Archive | WindowsPhone

No more Mango, please

I am excited about Windows Phone 7.5. Finally, it looks like Microsoft has found a recipe that works. The phone has a unique user interface, which boldly is introduced into the future desktop Windows 8 too. App developers are showing more and more interest. Nokia is onboard and from what I can tell from those behind the scenes, the soon-to-be-released Windows Phones by Nokia look like a million dollars.

But Microsoft has to get its act together on the single most important aspect of the Windows Phone marketing: the name of the product.

Microsoft officials and partners have to agree on what to call it, and then be consistent. Depending on who you listen to, the product name is: “Windows Phone 7.5”, “Mango”, “WP”, “Windows Phone” or even “Windows Phone 7.1” (if you’re talking to a developer). That’s five different names, and I might have missed one. I am fully aware of the background for each different name option, but there’s no reason to be inconsistent moving forward.

Just take a look at this most recent Engadget article about Windows Phones. How many different names for the product is mentioned? Appropriately, the subject matter of the article is Microsoft setting aside $44 million for Windows Phone marketing…

A recent study showed that 45% of customers in a phone store don’t even know that there are Windows Phones. Microsoft can’t afford confusing the customer and the market anymore. It’s time to call out the name. Windows Phone. And if it’s important in the context to provide a version number: Windows Phone 7.5. No more “Mango” and no more “WP” and no more…
Get it right now, please, Microsoft.

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What Nokia + Microsoft means

Today’s announcement about the strategic alliance between Microsoft and Nokia is an interesting move. Both companies have been suffering on the phone market and will now join forces. The alliance is important for both. Microsoft gets a premium phone maker and Nokia gets a global app platform. The following are the key points in the alliance:

  • Nokia brings its expertise on hardware design and its reach into a broader price range.
  • The two companies will collaborate on product development and have a common roadmap.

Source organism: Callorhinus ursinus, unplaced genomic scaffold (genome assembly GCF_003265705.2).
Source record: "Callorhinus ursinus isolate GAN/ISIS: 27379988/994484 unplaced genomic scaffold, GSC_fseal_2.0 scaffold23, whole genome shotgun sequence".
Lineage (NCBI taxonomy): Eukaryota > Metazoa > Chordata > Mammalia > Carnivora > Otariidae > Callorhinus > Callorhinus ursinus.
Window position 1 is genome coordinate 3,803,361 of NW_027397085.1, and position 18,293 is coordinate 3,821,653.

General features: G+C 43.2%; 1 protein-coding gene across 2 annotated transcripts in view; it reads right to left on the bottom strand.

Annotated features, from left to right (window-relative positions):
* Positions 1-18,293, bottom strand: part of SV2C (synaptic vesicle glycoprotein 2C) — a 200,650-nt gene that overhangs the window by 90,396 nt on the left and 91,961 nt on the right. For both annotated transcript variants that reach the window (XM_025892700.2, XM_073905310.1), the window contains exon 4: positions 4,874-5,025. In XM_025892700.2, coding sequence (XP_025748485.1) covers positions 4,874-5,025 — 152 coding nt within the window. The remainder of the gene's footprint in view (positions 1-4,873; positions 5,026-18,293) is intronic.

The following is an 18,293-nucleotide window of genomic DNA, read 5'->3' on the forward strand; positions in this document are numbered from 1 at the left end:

• Bing will power Nokia’s search services across Nokia devices and services.
  • Nokia Maps will be a core part of Microsoft’s mapping services.
  • Nokia’s content and application store will be integrated with Microsoft Marketplace

My guess is that we will see the first Nokia phone running Windows Phone in time for Christmas 2011. In the meantime, the Windows Phone platform has got a vital energy boost.

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Windows Phone 7 marketing campaign

Windows Phone 7 is released today in the US. The marketing message is summed up by the company by the question: “Really?” The press release explains:

The phone is being launched into a crowded marketplace, but Microsoft hopes it stands out with features designed “to get you in, and out, and back to life,” Peters said. He said Windows Phone 7 is an antidote to poor smartphone design that keeps people fumbling with their phones as they walk down the block or sit down to dinner with family.

… and the video below shows some funny moments where the (mis)use of a mobile phone leads to unwanted situations.

While I think the marketing message correctly, and with humor, points out some of the issues with the misuse of mobile phones, it doesn’t really make sense. Here is why:

  • Poor product design rarely leads to excessive misuse. Users simply don’t voluntarily use products that are poorly designed. The assumption that competing phones are poorly designed is illogical.
  • Great product design, to the contrary, does invite to more use (sometimes leading to excessive use).
  • The user interface of the Windows Phone 7 start screen does contain more information than app icons, but it is not logical to assume that the excessive use illustrated by stories and video comes from finding out number of unread email, viewing images of Facebook contacts. Instead, it is more likely the case that the users are reading emails, Facebook posts, watching videos or are or are simply using their favorite apps. A Windows Phone 7 user is likely to want to do the same.

So, if the Windows Phone 7 user adopts the same “questionable behavior” (as the press release puts it), what then is really the message in the marketing campaign? Put your phone away? That’s a strange message from a company that makes it money from us using the phones, and actually reminds me of the marketing by the Swedish state owned liquor monopoly “Systembolaget” which markets alcohol saying: “Don’t drink!”.

Strange marketing message aside, I’m looking forward to getting to use a Windows Phone 7 myself. No marketing message in the world beats hands on experience!

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